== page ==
09 May 2023

China joins Apostille Convention | What does this mean for you?

China has recently decided to join the Hague Convention of 5 October 1961, also known as the Apostille Convention. The Chinese ambassador to the Netherlands submitted the accession on March 8, 2023. The Convention will come into force in China on November 7, 2023.

What does this mean for you?

In the past, if you wanted to have an official document issued in the Netherlands that you needed to use/be acknowledged in China, you typically needed to go through a lengthy process of notarization and legalization. For instance, to set up a company in China, among others you needed to provide a notarized and legalized extract of the Chamber of Commerce to verify the investor’s identity. The following steps had to be taken.

First, you will need to have the document notarized by a public notary in the Netherlands. This ensures that the document is authentic and can be relied upon in legal proceedings. Secondly, the notarization should be verified by the district court before sending it to be authenticated by the Ministry of Foreign Affairs in the Netherlands. Once you have obtained the authentication from the Ministry, you will then need to have the document authenticated by the Chinese Embassy in the Netherlands for double authentication. Finally, it will be recognized as valid in China and can be used for the purpose it was intended. The whole process is rather costly and time-consuming.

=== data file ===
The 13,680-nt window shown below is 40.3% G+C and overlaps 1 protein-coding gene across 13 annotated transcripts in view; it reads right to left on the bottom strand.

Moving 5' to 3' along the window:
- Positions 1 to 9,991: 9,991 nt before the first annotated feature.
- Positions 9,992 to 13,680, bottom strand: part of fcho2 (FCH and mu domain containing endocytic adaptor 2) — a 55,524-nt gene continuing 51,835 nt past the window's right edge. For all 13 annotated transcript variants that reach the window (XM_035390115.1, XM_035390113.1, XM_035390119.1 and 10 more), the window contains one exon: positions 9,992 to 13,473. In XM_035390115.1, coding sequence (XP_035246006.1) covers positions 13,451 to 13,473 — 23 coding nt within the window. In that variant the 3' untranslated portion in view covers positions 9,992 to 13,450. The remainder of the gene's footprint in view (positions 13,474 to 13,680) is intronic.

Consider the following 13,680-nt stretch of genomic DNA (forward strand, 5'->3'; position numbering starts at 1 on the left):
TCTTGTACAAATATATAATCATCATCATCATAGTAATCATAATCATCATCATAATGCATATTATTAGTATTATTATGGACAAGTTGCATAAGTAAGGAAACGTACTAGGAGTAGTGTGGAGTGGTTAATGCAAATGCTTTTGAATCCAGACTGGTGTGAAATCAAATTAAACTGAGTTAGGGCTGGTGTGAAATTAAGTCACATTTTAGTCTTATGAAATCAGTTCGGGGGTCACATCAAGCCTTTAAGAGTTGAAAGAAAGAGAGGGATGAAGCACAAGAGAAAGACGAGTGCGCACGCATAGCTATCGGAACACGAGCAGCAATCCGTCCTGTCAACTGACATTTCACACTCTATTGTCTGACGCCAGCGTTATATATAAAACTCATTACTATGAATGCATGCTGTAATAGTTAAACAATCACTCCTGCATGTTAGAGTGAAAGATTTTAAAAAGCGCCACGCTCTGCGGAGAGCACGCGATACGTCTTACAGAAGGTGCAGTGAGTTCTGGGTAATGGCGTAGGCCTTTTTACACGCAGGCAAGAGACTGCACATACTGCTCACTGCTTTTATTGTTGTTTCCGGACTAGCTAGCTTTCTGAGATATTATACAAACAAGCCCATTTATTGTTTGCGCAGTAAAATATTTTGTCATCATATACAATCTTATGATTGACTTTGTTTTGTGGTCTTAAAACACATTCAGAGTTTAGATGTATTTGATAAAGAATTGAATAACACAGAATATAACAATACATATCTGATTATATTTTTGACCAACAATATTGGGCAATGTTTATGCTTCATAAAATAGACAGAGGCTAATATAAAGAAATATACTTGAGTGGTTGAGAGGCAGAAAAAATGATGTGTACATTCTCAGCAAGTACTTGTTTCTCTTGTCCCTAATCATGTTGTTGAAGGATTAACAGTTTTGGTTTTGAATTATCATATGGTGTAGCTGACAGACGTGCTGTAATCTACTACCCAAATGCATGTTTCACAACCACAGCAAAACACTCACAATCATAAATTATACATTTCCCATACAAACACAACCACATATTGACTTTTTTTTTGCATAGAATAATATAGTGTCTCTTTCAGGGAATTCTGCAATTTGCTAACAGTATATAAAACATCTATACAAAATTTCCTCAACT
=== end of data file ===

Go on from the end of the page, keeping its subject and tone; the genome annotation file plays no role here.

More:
Once China joins the Apostille Convention, this traditional legalization process of official documents will be replaced by a single formality: an authentication certificate issued by the appointed authority where the public document was executed. For instance, if a Dutch company wants to use its company extract in China, it will need to obtain an apostille on the document. This means that the extract needs to be certified by the designated authority in the Netherlands and issued with an apostille certificate. The apostille certificate will verify the authenticity of the extract and makes it recognized as a legal document in China without the need for additional legalization.

However, the applicability of the Convention in China depends on the definition of “public documents” under China’s domestic law. Only those documents falling under this definition will be recognized under the Convention. Therefore, it remains to be seen how China will interpret and apply the definition of “public documents” under its law.

In terms of setting up a company or litigation, it is essential for documents such as a power of attorney, legal representative statements, and company incorporation certificates to be considered as public documents under China’s domestic law. This would greatly benefit foreign businesses operating in China. We will keep you updated for further clarification in terms of application in China.


If you need further information, please do not hesitate to contact Ye Yu.


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